“It’s a shame that Dobby’s not here,” Harry said to Sirius, and jumped back when a little creature popped in front of him.
“Harry Potter called Dobby?” the elf asked. “What can Dobby do for Harry Potter, sir?”
Too stunned over Dobby actually appearing to reply, Harry looked warily over to Sirius who was quite relieved at the prospect of not actually having to clean.
“Excellent!” he said. “Looks like we might not have to clean after all.”
Harry finally regrouped enough to ask, “Dobby, why aren’t you at Hogwarts?”
He was ignored when Sirius continued.
“Dobby, is it?” Dobby nodded imperiously. “Lovely—Dobby would you know of any elves in need of employment?”
Dobby considered this for several seconds before answering. “Dobby knows not of any elves wanting employment. Dobby is not liked much. House-elves say Dobby a bad house-elf, but Dobby is happy…”
“Any wanting a binding, then?” Sirius asked, cutting Dobby off.
“Dobby knows of two elves, Mr. Black, sir. They is young elves. Mated.”
Sirius grinned. “Do you know where they are?” Dobby nodded. “Would you run along and see if they might consider binding themselves to us?” Dobby grinned and disappeared with a pop.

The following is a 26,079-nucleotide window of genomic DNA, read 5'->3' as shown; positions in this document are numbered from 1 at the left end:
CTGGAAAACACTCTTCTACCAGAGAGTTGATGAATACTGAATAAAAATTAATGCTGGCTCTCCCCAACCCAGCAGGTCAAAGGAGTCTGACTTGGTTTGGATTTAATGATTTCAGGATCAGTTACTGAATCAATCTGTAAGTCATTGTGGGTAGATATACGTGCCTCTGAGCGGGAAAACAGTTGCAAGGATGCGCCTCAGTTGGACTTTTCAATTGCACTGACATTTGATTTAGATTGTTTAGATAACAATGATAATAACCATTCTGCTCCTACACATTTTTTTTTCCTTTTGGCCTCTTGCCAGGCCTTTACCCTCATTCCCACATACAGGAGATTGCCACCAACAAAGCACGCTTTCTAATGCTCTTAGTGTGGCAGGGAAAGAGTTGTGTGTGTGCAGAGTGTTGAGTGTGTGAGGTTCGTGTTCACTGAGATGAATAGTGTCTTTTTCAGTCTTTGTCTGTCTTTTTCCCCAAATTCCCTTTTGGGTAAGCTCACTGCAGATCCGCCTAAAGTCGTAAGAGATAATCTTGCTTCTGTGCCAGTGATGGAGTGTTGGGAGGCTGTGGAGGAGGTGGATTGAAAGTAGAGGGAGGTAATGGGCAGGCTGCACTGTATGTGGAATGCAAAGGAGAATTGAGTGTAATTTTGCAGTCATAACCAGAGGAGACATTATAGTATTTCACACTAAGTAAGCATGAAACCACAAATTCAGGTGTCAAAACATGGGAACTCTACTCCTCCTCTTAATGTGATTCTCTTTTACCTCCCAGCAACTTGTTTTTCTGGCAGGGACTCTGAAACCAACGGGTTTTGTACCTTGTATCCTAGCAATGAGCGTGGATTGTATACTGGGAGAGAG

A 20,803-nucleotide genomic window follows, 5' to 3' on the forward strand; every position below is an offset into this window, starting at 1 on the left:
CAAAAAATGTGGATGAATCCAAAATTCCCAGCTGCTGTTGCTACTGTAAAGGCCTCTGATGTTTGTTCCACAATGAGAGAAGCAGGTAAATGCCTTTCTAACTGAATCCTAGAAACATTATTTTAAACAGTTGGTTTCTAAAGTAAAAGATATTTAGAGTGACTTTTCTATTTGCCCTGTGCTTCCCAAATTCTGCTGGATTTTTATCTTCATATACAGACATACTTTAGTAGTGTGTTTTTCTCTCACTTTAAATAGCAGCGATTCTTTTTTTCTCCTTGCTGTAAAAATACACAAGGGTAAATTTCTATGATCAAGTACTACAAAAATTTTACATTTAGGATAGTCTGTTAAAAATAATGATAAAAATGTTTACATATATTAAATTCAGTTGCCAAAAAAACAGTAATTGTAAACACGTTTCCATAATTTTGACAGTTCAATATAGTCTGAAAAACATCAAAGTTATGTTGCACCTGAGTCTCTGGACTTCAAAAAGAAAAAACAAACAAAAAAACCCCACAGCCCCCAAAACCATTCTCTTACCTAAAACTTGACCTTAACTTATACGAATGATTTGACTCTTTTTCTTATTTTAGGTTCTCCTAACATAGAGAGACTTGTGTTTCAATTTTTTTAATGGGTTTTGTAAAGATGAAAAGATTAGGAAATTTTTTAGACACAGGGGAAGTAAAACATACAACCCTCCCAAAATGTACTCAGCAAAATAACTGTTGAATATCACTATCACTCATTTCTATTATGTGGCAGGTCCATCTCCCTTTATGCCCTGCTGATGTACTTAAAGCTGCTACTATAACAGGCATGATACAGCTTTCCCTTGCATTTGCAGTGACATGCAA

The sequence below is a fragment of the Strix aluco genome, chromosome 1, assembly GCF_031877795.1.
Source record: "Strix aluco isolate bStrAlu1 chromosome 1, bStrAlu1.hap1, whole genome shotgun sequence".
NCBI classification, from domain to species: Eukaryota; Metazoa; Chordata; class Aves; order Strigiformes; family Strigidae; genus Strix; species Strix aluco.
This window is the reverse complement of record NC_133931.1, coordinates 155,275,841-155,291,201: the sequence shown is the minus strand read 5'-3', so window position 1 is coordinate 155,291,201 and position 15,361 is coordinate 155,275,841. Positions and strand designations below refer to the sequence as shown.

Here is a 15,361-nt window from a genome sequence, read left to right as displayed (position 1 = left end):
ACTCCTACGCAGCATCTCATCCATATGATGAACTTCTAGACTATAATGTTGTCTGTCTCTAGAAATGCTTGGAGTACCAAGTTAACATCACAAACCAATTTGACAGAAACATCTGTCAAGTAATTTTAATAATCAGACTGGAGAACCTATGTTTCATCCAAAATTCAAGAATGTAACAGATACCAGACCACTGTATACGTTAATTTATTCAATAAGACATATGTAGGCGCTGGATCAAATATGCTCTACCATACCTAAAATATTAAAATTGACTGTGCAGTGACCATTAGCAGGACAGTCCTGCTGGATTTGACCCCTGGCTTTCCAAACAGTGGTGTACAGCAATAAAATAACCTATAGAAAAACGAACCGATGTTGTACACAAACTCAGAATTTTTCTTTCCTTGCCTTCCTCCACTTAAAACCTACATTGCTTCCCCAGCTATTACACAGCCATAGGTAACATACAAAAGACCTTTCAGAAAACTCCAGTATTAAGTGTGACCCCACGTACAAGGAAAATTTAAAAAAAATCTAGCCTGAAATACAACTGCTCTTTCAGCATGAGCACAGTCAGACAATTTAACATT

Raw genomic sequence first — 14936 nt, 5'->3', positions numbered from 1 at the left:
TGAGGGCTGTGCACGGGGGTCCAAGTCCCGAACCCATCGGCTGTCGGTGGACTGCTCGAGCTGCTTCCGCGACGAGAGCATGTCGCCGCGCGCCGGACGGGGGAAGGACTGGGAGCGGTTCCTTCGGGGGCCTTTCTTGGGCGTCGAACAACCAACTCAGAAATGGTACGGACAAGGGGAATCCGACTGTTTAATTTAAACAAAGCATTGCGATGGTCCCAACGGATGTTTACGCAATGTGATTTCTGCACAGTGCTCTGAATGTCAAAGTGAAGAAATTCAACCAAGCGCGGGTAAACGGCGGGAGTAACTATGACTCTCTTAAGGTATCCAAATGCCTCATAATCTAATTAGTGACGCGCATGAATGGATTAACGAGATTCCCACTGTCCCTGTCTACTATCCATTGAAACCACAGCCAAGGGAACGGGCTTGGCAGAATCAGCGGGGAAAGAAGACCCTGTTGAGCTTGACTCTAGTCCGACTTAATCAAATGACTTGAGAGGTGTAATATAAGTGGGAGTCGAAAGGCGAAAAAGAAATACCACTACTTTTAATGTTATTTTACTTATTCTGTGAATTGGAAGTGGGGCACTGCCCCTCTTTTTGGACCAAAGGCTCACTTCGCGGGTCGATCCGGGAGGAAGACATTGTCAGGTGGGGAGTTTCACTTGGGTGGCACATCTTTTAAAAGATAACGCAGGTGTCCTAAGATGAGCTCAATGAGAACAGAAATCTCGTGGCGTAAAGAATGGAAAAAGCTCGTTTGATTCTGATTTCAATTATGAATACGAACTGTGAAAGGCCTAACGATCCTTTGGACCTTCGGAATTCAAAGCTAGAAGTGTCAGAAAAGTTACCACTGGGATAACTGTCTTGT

“I didn’t think you’d want to bind a house-elf,” Harry said. Sirius shrugged, unfazed. Neither of them were excited at the prospect of cleaning this filthy manor.
“If I don’t, then they’ll be able to tell people where we are, and surely you don’t want to clean this whole place up by yourself, do you?”
Harry couldn’t argue with logic like that so he said nothing. He wandered over to one of the big, grimy, south-facing windows. He hadn’t seen much more than the foyer and antechamber yet, but if the windows facing north were even half as nice, the view of the firth would be spectacular once everything was all cleaned up.
He was watching two butterflies hover around a rather dead-looking rose bush in the front garden when there were three pops in quick succession behind him. He turned around quickly, reaching for his wand and sighed in relief when he saw that it was only Dobby standing in front of two nervous-looking house-elves.